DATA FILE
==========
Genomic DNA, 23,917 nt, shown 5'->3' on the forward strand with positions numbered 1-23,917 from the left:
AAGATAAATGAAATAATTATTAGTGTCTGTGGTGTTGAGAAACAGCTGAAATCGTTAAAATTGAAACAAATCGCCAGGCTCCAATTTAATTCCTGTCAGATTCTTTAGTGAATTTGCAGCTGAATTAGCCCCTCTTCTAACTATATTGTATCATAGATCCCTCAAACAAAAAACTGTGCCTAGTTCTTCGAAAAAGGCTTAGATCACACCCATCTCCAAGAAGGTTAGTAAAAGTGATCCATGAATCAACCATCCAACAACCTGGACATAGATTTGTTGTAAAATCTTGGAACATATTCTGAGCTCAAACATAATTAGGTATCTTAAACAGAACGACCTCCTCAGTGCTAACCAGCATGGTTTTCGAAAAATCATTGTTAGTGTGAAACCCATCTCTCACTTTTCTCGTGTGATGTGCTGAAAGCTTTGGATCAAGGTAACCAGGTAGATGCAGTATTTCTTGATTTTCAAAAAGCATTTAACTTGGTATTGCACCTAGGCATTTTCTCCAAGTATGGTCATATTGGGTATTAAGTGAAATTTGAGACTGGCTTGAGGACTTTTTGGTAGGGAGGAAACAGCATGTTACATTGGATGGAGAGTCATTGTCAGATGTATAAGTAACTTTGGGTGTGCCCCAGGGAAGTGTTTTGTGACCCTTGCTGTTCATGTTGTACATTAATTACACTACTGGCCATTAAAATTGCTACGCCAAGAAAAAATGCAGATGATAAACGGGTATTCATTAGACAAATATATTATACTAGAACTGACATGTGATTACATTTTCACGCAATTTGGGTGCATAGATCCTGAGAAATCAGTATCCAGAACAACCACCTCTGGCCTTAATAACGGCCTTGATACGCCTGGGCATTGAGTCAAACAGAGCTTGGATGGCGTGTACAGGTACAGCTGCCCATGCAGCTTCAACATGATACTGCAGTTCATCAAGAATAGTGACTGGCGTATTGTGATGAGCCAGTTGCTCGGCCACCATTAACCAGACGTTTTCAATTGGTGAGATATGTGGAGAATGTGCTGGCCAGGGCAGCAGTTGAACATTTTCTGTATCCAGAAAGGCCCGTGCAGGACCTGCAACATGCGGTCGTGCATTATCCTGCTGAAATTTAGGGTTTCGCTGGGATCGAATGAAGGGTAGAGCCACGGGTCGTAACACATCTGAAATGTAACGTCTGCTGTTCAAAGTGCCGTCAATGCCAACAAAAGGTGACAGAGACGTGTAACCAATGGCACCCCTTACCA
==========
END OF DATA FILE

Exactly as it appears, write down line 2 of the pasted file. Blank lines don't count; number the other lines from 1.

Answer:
AAGATAAATGAAATAATTATTAGTGTCTGTGGTGTTGAGAAACAGCTGAAATCGTTAAAATTGAAACAAATCGCCAGGCTCCAATTTAATTCCTGTCAGATTCTTTAGTGAATTTGCAGCTGAATTAGCCCCTCTTCTAACTATATTGTATCATAGATCCCTCAAACAAAAAACTGTGCCTAGTTCTTCGAAAAAGGCTTAGATCACACCCATCTCCAAGAAGGTTAGTAAAAGTGATCCATGAATCAACCATCCAACAACCTGGACATAGATTTGTTGTAAAATCTTGGAACATATTCTGAGCTCAAACATAATTAGGTATCTTAAACAGAACGACCTCCTCAGTGCTAACCAGCATGGTTTTCGAAAAATCATTGTTAGTGTGAAACCCATCTCTCACTTTTCTCGTGTGATGTGCTGAAAGCTTTGGATCAAGGTAACCAGGTAGATGCAGTATTTCTTGATTTTCAAAAAGCATTTAACTTGGTATTGCACCTAGGCATTTTCTCCAAGTATGGTCATATTGGGTATTAAGTGAAATTTGAGACTGGCTTGAGGACTTTTTGGTAGGGAGGAAACAGCATGTTACATTGGATGGAGAGTCATTGTCAGATGTATAAGTAACTTTGGGTGTGCCCCAGGGAAGTGTTTTGTGACCCTTGCTGTTCATGTTGTACATTAATTACACTACTGGCCATTAAAATTGCTACGCCAAGAAAAAATGCAGATGATAAACGGGTATTCATTAGACAAATATATTATACTAGAACTGACATGTGATTACATTTTCACGCAATTTGGGTGCATAGATCCTGAGAAATCAGTATCCAGAACAACCACCTCTGGCCTTAATAACGGCCTTGATACGCCTGGGCATTGAGTCAAACAGAGCTTGGATGGCGTGTACAGGTACAGCTGCCCATGCAGCTTCAACATGATACTGCAGTTCATCAAGAATAGTGACTGGCGTATTGTGATGAGCCAGTTGCTCGGCCACCATTAACCAGACGTTTTCAATTGGTGAGATATGTGGAGAATGTGCTGGCCAGGGCAGCAGTTGAACATTTTCTGTATCCAGAAAGGCCCGTGCAGGACCTGCAACATGCGGTCGTGCATTATCCTGCTGAAATTTAGGGTTTCGCTGGGATCGAATGAAGGGTAGAGCCACGGGTCGTAACACATCTGAAATGTAACGTCTGCTGTTCAAAGTGCCGTCAATGCCAACAAAAGGTGACAGAGACGTGTAACCAATGGCACCCCTTACCA